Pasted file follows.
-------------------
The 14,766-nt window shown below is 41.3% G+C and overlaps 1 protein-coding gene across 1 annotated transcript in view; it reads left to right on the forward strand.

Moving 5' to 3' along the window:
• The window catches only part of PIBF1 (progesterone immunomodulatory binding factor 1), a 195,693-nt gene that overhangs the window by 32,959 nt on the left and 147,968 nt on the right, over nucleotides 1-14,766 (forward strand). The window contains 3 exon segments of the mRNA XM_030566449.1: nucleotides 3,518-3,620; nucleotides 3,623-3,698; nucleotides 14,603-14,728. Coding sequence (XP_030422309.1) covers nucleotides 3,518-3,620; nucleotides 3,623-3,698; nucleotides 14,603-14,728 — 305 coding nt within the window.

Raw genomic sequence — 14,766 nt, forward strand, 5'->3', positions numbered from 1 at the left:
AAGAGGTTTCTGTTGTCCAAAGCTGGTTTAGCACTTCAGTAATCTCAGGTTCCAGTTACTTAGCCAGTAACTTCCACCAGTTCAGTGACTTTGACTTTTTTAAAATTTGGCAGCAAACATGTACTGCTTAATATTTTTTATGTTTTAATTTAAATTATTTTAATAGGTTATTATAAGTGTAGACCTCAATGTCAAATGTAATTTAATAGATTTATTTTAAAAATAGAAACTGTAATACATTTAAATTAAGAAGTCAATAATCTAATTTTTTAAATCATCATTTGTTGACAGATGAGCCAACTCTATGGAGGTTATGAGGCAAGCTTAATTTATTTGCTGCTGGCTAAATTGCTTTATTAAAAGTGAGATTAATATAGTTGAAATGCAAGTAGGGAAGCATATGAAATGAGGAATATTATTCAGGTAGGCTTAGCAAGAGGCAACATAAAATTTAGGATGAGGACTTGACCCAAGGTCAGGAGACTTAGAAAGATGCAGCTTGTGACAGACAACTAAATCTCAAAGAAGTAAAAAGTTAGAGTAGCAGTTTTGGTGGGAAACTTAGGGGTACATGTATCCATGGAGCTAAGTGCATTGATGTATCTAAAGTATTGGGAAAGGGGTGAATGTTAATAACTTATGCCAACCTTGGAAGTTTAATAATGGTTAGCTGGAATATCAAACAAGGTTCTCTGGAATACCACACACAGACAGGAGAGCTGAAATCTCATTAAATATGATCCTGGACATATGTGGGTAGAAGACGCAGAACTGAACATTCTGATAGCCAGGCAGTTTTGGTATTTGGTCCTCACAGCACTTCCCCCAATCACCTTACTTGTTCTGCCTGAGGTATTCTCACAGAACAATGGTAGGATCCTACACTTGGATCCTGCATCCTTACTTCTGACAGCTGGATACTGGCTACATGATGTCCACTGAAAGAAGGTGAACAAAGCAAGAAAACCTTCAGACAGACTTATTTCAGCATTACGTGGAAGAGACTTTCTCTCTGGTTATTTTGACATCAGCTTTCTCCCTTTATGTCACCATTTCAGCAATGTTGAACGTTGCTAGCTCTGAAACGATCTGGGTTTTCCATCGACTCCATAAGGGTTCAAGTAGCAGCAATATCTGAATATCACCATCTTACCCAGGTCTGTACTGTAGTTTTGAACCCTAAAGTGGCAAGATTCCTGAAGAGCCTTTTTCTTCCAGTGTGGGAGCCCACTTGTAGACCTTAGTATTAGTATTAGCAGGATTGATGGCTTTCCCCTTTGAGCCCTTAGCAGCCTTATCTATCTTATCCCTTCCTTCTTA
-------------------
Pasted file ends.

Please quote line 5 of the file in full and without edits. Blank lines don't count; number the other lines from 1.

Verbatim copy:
AAGAGGTTTCTGTTGTCCAAAGCTGGTTTAGCACTTCAGTAATCTCAGGTTCCAGTTACTTAGCCAGTAACTTCCACCAGTTCAGTGACTTTGACTTTTTTAAAATTTGGCAGCAAACATGTACTGCTTAATATTTTTTATGTTTTAATTTAAATTATTTTAATAGGTTATTATAAGTGTAGACCTCAATGTCAAATGTAATTTAATAGATTTATTTTAAAAATAGAAACTGTAATACATTTAAATTAAGAAGTCAATAATCTAATTTTTTAAATCATCATTTGTTGACAGATGAGCCAACTCTATGGAGGTTATGAGGCAAGCTTAATTTATTTGCTGCTGGCTAAATTGCTTTATTAAAAGTGAGATTAATATAGTTGAAATGCAAGTAGGGAAGCATATGAAATGAGGAATATTATTCAGGTAGGCTTAGCAAGAGGCAACATAAAATTTAGGATGAGGACTTGACCCAAGGTCAGGAGACTTAGAAAGATGCAGCTTGTGACAGACAACTAAATCTCAAAGAAGTAAAAAGTTAGAGTAGCAGTTTTGGTGGGAAACTTAGGGGTACATGTATCCATGGAGCTAAGTGCATTGATGTATCTAAAGTATTGGGAAAGGGGTGAATGTTAATAACTTATGCCAACCTTGGAAGTTTAATAATGGTTAGCTGGAATATCAAACAAGGTTCTCTGGAATACCACACACAGACAGGAGAGCTGAAATCTCATTAAATATGATCCTGGACATATGTGGGTAGAAGACGCAGAACTGAACATTCTGATAGCCAGGCAGTTTTGGTATTTGGTCCTCACAGCACTTCCCCCAATCACCTTACTTGTTCTGCCTGAGGTATTCTCACAGAACAATGGTAGGATCCTACACTTGGATCCTGCATCCTTACTTCTGACAGCTGGATACTGGCTACATGATGTCCACTGAAAGAAGGTGAACAAAGCAAGAAAACCTTCAGACAGACTTATTTCAGCATTACGTGGAAGAGACTTTCTCTCTGGTTATTTTGACATCAGCTTTCTCCCTTTATGTCACCATTTCAGCAATGTTGAACGTTGCTAGCTCTGAAACGATCTGGGTTTTCCATCGACTCCATAAGGGTTCAAGTAGCAGCAATATCTGAATATCACCATCTTACCCAGGTCTGTACTGTAGTTTTGAACCCTAAAGTGGCAAGATTCCTGAAGAGCCTTTTTCTTCCAGTGTGGGAGCCCACTTGTAGACCTTAGTATTAGTATTAGCAGGATTGATGGCTTTCCCCTTTGAGCCCTTAGCAGCCTTATCTATCTTATCCCTTCCTTCTTA